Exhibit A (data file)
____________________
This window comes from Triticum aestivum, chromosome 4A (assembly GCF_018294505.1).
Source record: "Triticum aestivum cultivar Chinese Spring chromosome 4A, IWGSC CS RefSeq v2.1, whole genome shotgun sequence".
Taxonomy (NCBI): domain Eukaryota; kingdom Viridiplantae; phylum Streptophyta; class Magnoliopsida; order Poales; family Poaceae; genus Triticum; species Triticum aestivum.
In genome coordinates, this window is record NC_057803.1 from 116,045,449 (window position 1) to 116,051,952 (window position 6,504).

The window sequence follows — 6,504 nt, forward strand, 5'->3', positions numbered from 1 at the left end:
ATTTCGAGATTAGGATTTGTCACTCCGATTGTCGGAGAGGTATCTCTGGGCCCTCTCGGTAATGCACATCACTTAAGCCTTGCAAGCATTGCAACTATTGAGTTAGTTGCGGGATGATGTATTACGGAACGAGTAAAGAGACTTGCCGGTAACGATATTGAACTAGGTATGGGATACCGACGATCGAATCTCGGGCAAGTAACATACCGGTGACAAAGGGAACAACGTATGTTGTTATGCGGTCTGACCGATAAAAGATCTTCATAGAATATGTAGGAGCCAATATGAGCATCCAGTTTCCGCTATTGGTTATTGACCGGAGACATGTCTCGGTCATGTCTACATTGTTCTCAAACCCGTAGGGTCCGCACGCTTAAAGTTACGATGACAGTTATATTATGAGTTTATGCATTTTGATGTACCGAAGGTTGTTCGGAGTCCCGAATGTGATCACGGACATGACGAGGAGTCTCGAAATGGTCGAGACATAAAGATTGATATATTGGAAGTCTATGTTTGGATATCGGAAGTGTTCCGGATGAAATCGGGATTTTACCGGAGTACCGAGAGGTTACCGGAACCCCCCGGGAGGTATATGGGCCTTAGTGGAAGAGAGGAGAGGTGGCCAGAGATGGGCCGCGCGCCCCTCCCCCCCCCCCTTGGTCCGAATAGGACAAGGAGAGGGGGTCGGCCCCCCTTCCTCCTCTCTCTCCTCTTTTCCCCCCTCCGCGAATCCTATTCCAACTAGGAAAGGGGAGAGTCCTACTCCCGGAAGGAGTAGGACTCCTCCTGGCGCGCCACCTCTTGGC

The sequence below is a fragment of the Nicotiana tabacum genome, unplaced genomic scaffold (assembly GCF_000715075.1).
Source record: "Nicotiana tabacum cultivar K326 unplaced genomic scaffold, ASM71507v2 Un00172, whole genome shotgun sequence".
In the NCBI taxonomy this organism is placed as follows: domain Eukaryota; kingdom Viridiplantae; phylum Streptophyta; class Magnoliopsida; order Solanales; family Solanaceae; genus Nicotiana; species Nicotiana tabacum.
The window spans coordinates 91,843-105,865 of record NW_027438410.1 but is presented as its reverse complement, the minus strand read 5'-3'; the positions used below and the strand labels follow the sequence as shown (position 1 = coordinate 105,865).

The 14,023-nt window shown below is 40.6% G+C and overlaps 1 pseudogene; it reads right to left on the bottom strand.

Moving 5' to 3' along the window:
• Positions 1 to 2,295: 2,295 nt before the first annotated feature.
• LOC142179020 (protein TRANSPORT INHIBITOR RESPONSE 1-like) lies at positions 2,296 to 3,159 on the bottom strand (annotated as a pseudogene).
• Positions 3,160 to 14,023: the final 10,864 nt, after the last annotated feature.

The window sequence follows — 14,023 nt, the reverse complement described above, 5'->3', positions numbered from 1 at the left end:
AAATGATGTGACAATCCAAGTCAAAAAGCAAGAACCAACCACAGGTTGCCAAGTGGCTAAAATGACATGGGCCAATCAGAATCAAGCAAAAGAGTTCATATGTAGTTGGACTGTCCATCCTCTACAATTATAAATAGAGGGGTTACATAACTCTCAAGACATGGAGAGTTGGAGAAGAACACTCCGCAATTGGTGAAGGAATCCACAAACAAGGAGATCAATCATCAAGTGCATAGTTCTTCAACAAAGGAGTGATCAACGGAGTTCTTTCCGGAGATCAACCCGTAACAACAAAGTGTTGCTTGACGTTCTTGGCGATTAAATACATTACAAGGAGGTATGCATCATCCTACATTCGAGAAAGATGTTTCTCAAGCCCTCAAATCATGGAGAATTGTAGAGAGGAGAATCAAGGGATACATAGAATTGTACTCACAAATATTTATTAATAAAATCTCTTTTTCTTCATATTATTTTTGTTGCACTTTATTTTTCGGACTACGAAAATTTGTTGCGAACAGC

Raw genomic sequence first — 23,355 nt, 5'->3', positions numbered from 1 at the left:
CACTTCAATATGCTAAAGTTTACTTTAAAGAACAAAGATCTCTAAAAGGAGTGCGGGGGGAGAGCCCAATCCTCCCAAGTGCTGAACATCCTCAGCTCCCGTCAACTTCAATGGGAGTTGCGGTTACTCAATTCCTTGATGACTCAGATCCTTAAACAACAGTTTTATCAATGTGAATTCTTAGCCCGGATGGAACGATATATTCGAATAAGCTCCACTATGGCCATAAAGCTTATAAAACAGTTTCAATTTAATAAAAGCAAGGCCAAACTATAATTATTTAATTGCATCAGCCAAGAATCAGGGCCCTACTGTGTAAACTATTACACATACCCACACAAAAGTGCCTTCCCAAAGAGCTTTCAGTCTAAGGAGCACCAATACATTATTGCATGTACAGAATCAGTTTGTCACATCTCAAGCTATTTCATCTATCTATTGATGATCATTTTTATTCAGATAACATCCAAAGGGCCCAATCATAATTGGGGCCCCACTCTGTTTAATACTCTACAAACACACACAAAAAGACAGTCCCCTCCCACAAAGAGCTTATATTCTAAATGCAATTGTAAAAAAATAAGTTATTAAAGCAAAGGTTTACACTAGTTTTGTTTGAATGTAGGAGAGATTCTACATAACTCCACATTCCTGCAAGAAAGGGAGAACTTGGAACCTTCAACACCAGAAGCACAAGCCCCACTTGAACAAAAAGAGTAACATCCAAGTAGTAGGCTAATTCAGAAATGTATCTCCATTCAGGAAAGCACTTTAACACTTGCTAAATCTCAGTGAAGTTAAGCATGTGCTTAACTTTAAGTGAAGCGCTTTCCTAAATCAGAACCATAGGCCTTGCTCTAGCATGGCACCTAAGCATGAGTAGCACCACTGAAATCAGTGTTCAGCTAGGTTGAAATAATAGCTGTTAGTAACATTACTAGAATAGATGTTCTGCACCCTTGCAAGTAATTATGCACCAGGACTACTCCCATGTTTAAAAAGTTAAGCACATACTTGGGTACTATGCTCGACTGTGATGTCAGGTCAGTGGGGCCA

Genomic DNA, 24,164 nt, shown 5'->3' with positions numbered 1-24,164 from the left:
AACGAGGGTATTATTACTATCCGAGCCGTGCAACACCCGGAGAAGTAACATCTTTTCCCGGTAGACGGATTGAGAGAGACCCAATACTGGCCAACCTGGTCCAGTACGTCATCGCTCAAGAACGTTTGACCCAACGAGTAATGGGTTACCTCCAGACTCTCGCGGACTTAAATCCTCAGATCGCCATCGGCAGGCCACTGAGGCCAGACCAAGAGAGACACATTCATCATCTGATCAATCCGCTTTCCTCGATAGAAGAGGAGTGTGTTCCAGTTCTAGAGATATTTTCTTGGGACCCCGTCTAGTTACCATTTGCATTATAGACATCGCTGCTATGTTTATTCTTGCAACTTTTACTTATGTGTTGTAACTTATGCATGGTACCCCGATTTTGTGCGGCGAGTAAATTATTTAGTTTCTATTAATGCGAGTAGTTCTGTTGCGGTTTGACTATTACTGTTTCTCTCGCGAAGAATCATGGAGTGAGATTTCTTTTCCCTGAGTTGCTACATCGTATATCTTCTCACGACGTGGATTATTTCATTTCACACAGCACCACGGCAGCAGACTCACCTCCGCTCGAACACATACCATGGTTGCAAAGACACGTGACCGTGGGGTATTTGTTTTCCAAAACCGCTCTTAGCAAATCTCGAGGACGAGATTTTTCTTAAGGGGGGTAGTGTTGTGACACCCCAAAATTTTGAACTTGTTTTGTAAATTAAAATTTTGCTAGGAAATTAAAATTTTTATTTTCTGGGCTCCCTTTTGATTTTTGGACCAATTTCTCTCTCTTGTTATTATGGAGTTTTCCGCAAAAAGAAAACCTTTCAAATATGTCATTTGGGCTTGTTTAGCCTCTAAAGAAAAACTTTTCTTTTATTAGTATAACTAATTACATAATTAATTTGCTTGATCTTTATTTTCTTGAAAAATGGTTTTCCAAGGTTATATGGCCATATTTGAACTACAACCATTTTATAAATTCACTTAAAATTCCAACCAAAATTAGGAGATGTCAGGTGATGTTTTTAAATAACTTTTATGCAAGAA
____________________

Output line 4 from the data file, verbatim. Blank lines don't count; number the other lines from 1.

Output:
In genome coordinates, this window is record NC_057803.1 from 116,045,449 (window position 1) to 116,051,952 (window position 6,504).